Navigation menu

Abu Ja'far al-IraqiBookmark and Share



Nationality: Iraqi
Date of birth: unknown
Place of birth: unknown

Capture: unknown
SSCI prisoner number: 117

Entered CIA custody: 16 November 2005 – 30 November 2005
Period of CIA custody: 280-289 days
Left CIA custody: 1 September 2006 – 6 September 2006

Detained: unknown

Current status: unknown


Abu Ja’far al-Iraqi was held by the CIA for around 9 months during 2005-2006, in an unknown location. CIA records cited by the SSCI report reveal that he had initially been held by the US military for over 30 days, and was not registered with the ICRC, pending his transfer to CIA custody. The transfer to the CIA was completed pursuant to a September 2005 Memorandum of Understanding between the CIA and the DoD relating to US military involvement in CIA detention activities. Another CIA prisoner, Ibrahim Jan, was also transferred from DoD to CIA custody under this MoU, although it is unclear whether they were held and transferred at the same time.

Analysis by The Rendition Project and the Bureau of Investigative Journalism has established that he was transferred into CIA custody at some point between 16 November 2005 and 30 November 2005. According to calculations published by the SSCI, he was held by the CIA for around 9-10 months (280-289 days). US Government records cited by the SSCI report show that al-Iraqi’s transfer to CIA detention took place “notwithstanding Department of State concerns that the transfer would be inconsistent with statements made by the secretary of state that U.S. forces in Iraq would remain committed to the law of armed conflict, including the Geneva Conventions.” Once in CIA detention, al-Iraqi was subjected to a range of “enhanced interrogation techniques”. Cables dated December 2005 document that he was “subjected to nudity, dietary manipulation, insult slaps, abdominal slaps, attention grasps, facial holds, walling, stress positions for 54 hours as part of sleep deprivation, and experienced welling in his lower legs requiring blood thinner and spiral ace bandaged. He was moved to a sitting position, and his sleep deprivation was extended to 78 hours. After the swelling subsided, he was provided with more blood thinner and was returned to the standing position. The sleep deprivation was extended to 102 hours.” After four hours of sleep, al-Iraqi “was subjected to an additional 52 hours of sleep deprivation, after which CIA Headquarters informed interrogators that eight hours was the minimum rest period between sleep deprivation sessions exceeding 48 hours.” In addition to the swelling, al-Iraqi also “experienced an enema on his head due to walling, abrasions on his neck, and blisters on his ankles from shackles.”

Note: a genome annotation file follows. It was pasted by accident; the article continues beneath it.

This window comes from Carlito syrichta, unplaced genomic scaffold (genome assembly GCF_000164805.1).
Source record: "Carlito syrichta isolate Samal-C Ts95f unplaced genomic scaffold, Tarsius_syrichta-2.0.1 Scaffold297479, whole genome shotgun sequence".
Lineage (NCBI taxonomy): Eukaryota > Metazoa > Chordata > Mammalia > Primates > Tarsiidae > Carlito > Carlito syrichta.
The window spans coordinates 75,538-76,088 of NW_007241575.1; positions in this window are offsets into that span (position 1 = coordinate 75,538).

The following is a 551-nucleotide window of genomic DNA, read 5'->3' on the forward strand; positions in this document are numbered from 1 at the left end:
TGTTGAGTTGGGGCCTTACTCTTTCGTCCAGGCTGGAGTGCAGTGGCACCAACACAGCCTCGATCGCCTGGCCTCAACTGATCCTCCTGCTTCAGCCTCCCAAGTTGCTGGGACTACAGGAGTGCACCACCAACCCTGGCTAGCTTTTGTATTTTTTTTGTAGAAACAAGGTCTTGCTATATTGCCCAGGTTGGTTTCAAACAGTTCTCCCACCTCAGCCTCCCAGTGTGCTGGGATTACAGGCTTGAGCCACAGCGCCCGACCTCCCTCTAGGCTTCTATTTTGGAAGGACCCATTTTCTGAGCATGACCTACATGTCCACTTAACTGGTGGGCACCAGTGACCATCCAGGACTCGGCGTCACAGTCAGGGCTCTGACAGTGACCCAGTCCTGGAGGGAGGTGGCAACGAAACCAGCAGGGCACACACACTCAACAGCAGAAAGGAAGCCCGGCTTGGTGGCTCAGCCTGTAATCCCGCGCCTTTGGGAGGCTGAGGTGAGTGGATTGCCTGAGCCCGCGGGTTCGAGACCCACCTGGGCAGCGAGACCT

Despite the intensive torture of al-Iraqi, CIA records show that he provided “almost no information that could be used to locate former colleagues or disrupt attack plots.” This language was inserted into a Presidential Daily Brief for President Bush, but later dropped. One of the interrogators wrote, “If we allow the Director to give this PDB, as it is written, to the President, I would imagine the President would say, ‘You asked me to risk my presidency on your interrogations, and now you give me this that implies the interrogations are not working. Why do we bother?’ We think the tone of the PDB should be tweaked. Some of the conclusions, based on our experts' observations, should be amended. The glass is half full, not half empty, and is getting more full every day.”

Al-Iraqi was transferred from CIA to DoD custody in Iraq at some point between 1 September 2006 and 6 September 2006. His fate and whereabouts after this point are unknown.



SSCI, Committee Study of the Central Intelligence Agency’s Detention and Interrogation Program, 9 December 2014




Rendition Research Team - © University of Kent
University of Westminster University of Kent E.S.R.C